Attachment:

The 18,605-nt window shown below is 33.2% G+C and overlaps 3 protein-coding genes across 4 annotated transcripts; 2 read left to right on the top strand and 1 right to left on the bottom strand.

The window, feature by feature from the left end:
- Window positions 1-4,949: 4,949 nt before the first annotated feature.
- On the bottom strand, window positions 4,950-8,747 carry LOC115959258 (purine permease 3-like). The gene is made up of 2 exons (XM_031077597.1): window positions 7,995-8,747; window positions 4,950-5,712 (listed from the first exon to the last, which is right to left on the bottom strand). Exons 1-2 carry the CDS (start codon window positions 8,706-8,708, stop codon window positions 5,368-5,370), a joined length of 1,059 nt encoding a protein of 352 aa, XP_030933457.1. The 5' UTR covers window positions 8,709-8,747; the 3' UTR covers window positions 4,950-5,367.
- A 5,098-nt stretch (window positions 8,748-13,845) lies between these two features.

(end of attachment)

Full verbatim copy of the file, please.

The 18,605-nt window shown below is 33.2% G+C and overlaps 3 protein-coding genes across 4 annotated transcripts; 2 read left to right on the top strand and 1 right to left on the bottom strand.

The window, feature by feature from the left end:
- Window positions 1-4,949: 4,949 nt before the first annotated feature.
- On the bottom strand, window positions 4,950-8,747 carry LOC115959258 (purine permease 3-like). The gene is made up of 2 exons (XM_031077597.1): window positions 7,995-8,747; window positions 4,950-5,712 (listed from the first exon to the last, which is right to left on the bottom strand). Exons 1-2 carry the CDS (start codon window positions 8,706-8,708, stop codon window positions 5,368-5,370), a joined length of 1,059 nt encoding a protein of 352 aa, XP_030933457.1. The 5' UTR covers window positions 8,709-8,747; the 3' UTR covers window positions 4,950-5,367.
- A 5,098-nt stretch (window positions 8,748-13,845) lies between these two features.